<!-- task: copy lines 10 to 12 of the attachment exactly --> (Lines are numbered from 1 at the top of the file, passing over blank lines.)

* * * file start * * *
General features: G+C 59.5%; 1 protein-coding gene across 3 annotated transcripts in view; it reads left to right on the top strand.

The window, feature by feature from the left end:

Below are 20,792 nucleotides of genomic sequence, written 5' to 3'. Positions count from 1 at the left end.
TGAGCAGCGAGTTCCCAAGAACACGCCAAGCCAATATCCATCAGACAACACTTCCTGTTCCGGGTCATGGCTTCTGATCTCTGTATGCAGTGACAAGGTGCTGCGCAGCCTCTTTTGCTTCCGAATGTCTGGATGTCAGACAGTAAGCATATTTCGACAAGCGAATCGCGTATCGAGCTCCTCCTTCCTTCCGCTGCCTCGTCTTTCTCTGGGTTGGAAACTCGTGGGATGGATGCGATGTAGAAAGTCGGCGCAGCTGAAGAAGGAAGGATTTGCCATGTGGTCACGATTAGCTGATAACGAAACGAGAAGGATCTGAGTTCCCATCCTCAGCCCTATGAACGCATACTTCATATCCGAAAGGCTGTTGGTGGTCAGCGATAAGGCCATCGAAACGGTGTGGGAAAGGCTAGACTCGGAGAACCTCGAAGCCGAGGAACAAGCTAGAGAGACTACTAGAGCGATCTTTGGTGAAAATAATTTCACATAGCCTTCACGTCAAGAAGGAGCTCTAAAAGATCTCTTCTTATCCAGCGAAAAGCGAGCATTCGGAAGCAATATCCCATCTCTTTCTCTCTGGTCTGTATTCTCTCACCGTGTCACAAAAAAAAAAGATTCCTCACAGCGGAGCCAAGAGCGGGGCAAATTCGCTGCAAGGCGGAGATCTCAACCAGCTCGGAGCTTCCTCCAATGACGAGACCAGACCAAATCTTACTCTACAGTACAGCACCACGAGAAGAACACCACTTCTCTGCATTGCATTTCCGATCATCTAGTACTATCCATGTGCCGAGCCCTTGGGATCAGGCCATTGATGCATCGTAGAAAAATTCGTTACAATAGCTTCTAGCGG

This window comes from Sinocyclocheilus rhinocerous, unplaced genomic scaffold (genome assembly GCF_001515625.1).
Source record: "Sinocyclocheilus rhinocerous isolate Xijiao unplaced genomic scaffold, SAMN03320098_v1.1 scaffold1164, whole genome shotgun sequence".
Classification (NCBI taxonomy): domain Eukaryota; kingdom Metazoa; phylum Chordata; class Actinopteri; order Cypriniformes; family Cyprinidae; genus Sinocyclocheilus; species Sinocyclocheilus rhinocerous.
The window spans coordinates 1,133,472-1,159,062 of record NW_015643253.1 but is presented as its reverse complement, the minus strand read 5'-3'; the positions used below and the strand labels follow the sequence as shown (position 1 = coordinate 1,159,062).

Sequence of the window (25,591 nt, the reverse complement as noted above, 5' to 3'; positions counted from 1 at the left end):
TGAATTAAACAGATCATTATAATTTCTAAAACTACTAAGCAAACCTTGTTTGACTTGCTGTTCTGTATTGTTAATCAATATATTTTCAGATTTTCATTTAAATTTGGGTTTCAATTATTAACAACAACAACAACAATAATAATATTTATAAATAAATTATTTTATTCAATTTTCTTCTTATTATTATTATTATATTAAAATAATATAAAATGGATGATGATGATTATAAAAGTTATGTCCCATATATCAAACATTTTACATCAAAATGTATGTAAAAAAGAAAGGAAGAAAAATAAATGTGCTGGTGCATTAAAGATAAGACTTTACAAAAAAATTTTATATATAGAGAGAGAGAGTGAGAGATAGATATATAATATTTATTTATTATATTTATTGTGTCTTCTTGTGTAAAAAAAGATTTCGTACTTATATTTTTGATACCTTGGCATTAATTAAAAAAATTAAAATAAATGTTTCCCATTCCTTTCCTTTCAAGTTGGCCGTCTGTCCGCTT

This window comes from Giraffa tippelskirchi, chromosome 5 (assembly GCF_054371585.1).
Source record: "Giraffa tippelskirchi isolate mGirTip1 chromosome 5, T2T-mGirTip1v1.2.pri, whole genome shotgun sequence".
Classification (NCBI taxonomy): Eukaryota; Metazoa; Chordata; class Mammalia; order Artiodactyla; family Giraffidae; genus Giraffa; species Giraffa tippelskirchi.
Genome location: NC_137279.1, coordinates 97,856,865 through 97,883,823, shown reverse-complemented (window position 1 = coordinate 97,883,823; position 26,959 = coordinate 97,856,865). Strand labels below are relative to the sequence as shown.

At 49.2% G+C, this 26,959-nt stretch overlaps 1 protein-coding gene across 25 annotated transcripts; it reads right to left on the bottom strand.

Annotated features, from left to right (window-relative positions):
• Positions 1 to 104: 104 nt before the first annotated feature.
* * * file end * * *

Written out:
TGAATTAAACAGATCATTATAATTTCTAAAACTACTAAGCAAACCTTGTTTGACTTGCTGTTCTGTATTGTTAATCAATATATTTTCAGATTTTCATTTAAATTTGGGTTTCAATTATTAACAACAACAACAACAATAATAATATTTATAAATAAATTATTTTATTCAATTTTCTTCTTATTATTATTATTATATTAAAATAATATAAAATGGATGATGATGATTATAAAAGTTATGTCCCATATATCAAACATTTTACATCAAAATGTATGTAAAAAAGAAAGGAAGAAAAATAAATGTGCTGGTGCATTAAAGATAAGACTTTACAAAAAAATTTTATATATAGAGAGAGAGAGTGAGAGATAGATATATAATATTTATTTATTATATTTATTGTGTCTTCTTGTGTAAAAAAAGATTTCGTACTTATATTTTTGATACCTTGGCATTAATTAAAAAAATTAAAATAAATGTTTCCCATTCCTTTCCTTTCAAGTTGGCCGTCTGTCCGCTT

This window comes from Giraffa tippelskirchi, chromosome 5 (assembly GCF_054371585.1).
Source record: "Giraffa tippelskirchi isolate mGirTip1 chromosome 5, T2T-mGirTip1v1.2.pri, whole genome shotgun sequence".